The landmark case with respect to IRC’s and their tax implications in the UK is Sports Club, Evelyn and Jocelyn v Inspector of Taxes (SC 3114-16/99), wherein HMRC challenged the legitimacy of the arrangements between Arsenal Football Club (Arsenal) and two of its highest earning players, Dennis Bergkamp and David Platt. The players had separate image rights agreements with Arsenal which were signed purely to allow the club to pay a portion of their salaries to the players’ respective IRCs. The HMRC argued that the earnings arising out of the agreements were taxable as income arising out of employment and the image rights agreements themselves had no independent value. The key issues which the Special Commissioners considered in coming to their decision in this case included:

(1) whether the image rights agreements had a value and whether such value was dependent on the players’ value, not as footballers, but as recognisable personalities;

(2) whether the payments made under such agreements were disproportionate in comparison with the players’ value for wider commercial exploitation; and

(3) whether there was any motive to avoid paying tax under such an agreement.

The HMRC failed in its claim as the court held that the arrangements were legitimate and ‘separate commercial contracts’ and were therefore excluded under the existing income tax legislation of the UK. It was held that the players were justified in using their IRCs as pension funds and the rights payments were found to be reasonable in all the circumstances.

Since this decision, it has become common practice for several professional footballers based in the UK to establish offshore IRC’s to which the players assign or grant an exclusive licence of their image rights. Due to the secrecy surrounding the contracts which clubs have with players, which may ultimately disguise the actual value of payments made to players as footballers, IRCs can be easily used as an instrument to avoid tax. For instance clubs usually pay fees to acquire the image rights of a player with high footballing abilities, but with almost non-existent image rights value. In such circumstances, the fees paid for the player’s image rights may be exorbitant in relation to his/her salary, resulting in the player declaring very little footballing income and thus limiting the player’s tax liability. These potential loopholes convinced the HMRC to investigate several top professional football, rugby union and rugby league clubs and their players in the UK, to determine whether they owed unpaid tax relating to image rights payments. These investigations reportedly led to the English Premier League and the Rugby Guinness Premiership striking settlements with the HMRC collectively on behalf of all their participating clubs.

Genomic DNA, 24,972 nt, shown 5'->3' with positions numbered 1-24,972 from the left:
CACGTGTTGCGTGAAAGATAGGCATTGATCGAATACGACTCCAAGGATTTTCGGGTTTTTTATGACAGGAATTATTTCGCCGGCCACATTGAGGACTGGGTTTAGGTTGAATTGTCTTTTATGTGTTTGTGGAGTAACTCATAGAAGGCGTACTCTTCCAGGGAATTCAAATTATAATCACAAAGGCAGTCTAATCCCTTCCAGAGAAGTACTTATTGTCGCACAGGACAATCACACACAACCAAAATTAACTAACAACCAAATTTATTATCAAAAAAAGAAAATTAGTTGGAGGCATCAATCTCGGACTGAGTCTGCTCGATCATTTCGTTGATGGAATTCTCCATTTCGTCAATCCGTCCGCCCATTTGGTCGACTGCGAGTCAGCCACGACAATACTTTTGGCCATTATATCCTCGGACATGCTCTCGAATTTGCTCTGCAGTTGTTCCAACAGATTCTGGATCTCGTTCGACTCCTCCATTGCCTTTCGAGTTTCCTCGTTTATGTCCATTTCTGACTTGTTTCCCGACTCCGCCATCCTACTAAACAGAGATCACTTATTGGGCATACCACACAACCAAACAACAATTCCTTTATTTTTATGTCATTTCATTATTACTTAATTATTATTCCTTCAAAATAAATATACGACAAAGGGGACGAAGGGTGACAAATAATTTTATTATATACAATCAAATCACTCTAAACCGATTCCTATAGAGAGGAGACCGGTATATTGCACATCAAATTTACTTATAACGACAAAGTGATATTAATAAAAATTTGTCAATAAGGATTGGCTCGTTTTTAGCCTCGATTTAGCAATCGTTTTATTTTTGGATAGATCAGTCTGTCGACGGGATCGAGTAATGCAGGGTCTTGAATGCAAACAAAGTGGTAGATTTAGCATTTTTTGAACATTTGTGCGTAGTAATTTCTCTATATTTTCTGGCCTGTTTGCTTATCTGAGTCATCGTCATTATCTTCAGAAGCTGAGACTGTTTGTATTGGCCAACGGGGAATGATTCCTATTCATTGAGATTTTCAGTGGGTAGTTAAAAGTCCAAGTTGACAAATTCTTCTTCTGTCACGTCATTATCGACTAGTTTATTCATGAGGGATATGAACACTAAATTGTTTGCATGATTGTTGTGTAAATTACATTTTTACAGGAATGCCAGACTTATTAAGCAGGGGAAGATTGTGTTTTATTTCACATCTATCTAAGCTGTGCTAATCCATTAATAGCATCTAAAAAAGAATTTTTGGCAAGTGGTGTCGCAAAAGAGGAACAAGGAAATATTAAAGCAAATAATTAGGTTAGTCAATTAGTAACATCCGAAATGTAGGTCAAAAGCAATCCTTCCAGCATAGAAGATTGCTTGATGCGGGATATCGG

United States of America

While the IRC is the most popular form of a ‘loan out’ corporation in the UK, in the US, the main form of incorporation preferred by athletes is that of the Personal Service Corporation (“PSC”). PSCs are corporations which are essentially a legal fiction, typically wholly owned by the athlete themselves and employed for the financial benefit of such athletes. The arrangements between the athlete, a PSC and an employer typically involve a twofold contractual relationship:

(1) an agreement between the professional athlete and his wholly owned PSC by which the athlete agrees to provide services to that PSC; and

(2) an agreement between the PSC and a sports club/franchise or any other employer to furnish the athlete’s services, which may include his sporting services as well as services related to promotion or endorsing or marketing of products.

The employer pays the PSC directly for the athlete’s services and the PSC includes the amounts paid by the third party in its gross income. The athlete includes in his/her income only the wages paid to him/her by the PSC. Therefore, any money going into the PSC is not considered to be the income of the athlete and is taxed at the established corporate rate which is substantially lesser than the rate for income tax. Athletes gain further benefits with the help of PSCs by filing returns on any qualified pension plans, profit-sharing plans (such as issuance of dividends to shareholders) and medical bills reimbursement plans they may have in place with their PSC. The use of a PSC thus opens up the possibility of substantial tax benefits.